During my last journey to Florence, Italy I became very interested in the concept of the narrative in works of art and have been developing a series of paintings investigating the nature of the narrative, in particular, the aspect of the poetic narrative as applied to painted forms and compositions.
It may be the time of year; it might be the time of life. Whatever the catalyst I am beginning a new series of paintings based on the narratives of people absent from our lives. I am focusing on those people I have known for the past 50 years or more, but with whom I have lost contact. These will not be literal documentations but rather narratives of lives that intersected, if even for the briefest of moments and then are separated by time or circumstance.
Serendipity seems a fantastic thing or perhaps it is just that occurrences allow us to set aside the repetition of the day and touch, once again, the real values in our lives. At the very moment I had decided to pursue this new direction, my cousin Ray Helmers sends me photographs of someone I knew in the late 1960’s, photographs of an absent friend that struck an unexpected poignant cord in my consciousness; a poignancy that resonates with me still.
I guess these new pieces will also be about allowing yourself to be open to the possibilities that are always around us. To abandon fear, cynicism and embrace the wonderful notion of reconnecting, in a fashion, with those now absent from our lives.
My work is fundamentally that of a studio artist. By that, I mean, which might seem quite obvious, one who composes in the studio and not on site. I do use images of human figures, as well as what might more traditionally be called landscapes, however, the human images and landscape components are not intended to be descriptive of specific individuals or places. Rather they are expressions of ideas in pictorial form, substantive and particularized. I begin with an idea, a concept and then select images (shapes) uniting them with the other elements of composition (colors, values, spaces, line, form, texture) and manipulate those to carry the idea (content) of the piece.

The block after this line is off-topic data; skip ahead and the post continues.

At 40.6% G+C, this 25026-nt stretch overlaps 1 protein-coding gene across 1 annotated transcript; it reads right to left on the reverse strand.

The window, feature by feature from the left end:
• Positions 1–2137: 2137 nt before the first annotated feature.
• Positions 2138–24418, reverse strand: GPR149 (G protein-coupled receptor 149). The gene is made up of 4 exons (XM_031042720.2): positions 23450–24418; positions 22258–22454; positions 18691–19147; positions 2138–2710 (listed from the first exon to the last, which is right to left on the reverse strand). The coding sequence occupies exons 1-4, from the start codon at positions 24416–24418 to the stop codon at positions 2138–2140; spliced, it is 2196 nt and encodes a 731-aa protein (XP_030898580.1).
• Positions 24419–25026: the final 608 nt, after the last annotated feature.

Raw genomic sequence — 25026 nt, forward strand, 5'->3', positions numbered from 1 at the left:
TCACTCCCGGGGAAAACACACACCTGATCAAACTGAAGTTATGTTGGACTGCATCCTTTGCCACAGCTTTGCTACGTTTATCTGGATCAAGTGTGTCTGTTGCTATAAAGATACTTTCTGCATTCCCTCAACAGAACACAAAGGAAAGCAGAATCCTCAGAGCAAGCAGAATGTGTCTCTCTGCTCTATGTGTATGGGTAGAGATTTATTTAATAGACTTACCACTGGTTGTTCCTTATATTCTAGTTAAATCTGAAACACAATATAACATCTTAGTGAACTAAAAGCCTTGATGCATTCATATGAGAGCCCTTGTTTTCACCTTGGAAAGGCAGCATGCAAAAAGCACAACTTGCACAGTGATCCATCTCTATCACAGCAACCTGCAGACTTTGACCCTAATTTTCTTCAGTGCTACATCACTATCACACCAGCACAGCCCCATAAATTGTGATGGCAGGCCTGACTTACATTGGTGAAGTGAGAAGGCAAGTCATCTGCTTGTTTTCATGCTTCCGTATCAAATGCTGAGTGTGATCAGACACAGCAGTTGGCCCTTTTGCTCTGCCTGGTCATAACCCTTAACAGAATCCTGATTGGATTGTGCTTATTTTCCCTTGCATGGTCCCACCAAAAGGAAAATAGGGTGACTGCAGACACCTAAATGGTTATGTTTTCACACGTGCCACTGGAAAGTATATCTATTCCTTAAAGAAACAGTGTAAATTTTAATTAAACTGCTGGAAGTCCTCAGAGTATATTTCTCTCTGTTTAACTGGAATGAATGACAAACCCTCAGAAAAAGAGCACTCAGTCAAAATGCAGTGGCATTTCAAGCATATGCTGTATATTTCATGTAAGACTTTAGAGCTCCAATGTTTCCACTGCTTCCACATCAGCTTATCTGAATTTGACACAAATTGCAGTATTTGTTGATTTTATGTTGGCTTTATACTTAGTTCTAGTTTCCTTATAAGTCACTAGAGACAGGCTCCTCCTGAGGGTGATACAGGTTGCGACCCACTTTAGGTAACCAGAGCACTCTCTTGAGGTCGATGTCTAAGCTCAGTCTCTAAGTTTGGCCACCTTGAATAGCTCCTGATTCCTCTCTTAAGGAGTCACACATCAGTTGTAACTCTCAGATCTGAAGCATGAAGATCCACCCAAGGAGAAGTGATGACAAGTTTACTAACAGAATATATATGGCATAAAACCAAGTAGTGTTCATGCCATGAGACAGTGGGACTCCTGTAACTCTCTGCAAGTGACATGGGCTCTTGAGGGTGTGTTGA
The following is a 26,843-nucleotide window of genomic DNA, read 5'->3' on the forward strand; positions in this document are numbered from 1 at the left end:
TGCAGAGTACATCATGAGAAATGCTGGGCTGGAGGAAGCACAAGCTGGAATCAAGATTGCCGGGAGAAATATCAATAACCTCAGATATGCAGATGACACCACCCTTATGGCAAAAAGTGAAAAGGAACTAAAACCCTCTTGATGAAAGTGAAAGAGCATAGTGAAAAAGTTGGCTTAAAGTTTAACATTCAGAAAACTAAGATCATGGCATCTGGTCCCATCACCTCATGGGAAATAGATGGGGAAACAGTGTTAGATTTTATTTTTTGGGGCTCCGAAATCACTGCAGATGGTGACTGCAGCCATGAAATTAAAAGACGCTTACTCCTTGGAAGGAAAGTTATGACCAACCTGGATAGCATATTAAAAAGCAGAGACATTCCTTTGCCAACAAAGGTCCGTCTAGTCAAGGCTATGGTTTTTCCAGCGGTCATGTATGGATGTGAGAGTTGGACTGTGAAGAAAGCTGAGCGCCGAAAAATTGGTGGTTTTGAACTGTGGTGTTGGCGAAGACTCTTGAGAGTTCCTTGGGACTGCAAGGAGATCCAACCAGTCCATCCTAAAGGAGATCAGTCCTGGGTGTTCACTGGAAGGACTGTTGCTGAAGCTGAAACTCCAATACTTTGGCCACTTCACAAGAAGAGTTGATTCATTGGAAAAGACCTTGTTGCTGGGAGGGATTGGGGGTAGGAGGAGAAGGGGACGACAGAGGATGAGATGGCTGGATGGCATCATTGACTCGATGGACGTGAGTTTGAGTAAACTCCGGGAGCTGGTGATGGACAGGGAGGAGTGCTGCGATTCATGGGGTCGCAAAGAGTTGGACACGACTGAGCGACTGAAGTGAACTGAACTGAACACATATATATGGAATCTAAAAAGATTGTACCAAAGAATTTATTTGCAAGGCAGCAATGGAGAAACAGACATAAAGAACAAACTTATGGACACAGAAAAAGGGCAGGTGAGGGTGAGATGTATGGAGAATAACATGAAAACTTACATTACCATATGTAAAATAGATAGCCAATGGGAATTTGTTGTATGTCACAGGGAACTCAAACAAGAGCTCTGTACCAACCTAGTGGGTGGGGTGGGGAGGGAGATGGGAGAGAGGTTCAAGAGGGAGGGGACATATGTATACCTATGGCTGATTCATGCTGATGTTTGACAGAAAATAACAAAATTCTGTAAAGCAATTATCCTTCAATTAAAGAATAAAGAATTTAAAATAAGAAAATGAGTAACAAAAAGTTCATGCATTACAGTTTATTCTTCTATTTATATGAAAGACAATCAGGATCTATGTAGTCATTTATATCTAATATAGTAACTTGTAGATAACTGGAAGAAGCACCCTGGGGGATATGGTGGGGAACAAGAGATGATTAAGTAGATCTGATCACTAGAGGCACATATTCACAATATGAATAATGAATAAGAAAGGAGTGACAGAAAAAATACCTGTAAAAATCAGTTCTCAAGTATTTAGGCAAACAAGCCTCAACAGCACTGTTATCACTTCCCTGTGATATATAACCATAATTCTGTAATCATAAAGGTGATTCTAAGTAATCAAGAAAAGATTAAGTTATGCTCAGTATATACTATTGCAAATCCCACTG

As I have traveled I have developed a library of images, both human figures, and landscapes that I can later reference in my studio. Most of those images are done using watercolors. When I am in the physical environment in which I am doing studies I am always selectively determining what will be in the study and that which will not be part of the referential imagery. I am considering the possibilities of the image(s) capacity to carry content, not as descriptive realism, but as references at a later date. I remain the distanced observer rather than an immersed participant.
As a studio based painter for the past five decades, my work has been a continuing investigation into the essence and nature of constructed images as individual entities that are neither reliant nor dependent upon a one to one reproduction of the subject matter referred to in the work of art, Presentational rather than Representational.
During this period of inquiry I have come to understand that these presentations are not descriptions of the thing that has happened, a copy, but rather a depiction of a kind of thing that might happen, an interpretation, never intending that the interpretation should be seen as something other than a drawing, a print or a painting.
Presented in this context, the work I do is both informed and inspired by my studies into the development of a particularized visual vocabulary. Although precisely articulated my works are rendered with no intent at a naturalistic description. Since copying is not the desired end, it is the process of choosing specific images, colors, values, and patterns of organization for the individual compositions that become my principle creative concern. To identify this principle of choice within my work, flattened plains and subjective color are used with objective values to underscore the distinction between the models, and the interpreted images referring to those models, stressing the fact that they are painted forms, pigment on canvas, drawn, graphite on paper, or lithographic crayons on stones hand pulled in limited additions. Adding to the distinction between the referenced subject as models and the interpreted images within the work, I employ an original design technique fusing the distortion of forced Renaissance perspective into regions of broken picture planes. The interpreted images are placed on these enigmatic planes, resulting in a somewhat unsettling, sublime, yet compelling depiction of potential realities.
The results of this procedure are compositions expressed in terms of the essential nature of descriptive works of fine art, classically modern and presentational, unifying form to content.
Email: email@example.com Studio Phone: 970-641-8588
November 2017 M T W T F S S « Aug 1 2 3 4 5 6 7 8 9 10 11 12 13 14 15 16 17 18 19 20 21 22 23 24 25 26 27 28 29 30
- Lecture Series
- Photographs Over the Years with Friends and Students in Italy
- News From The Artist’s Studios
- Watercolor Process
- Techniques of Pictorial Composition PowerPoint Presentation
- Pictures of the Studio
- On Site Image Library
- Thoughts from the “Olive Grove” A Continuing Dialogue On The Nature and Essence of Works of Fine Art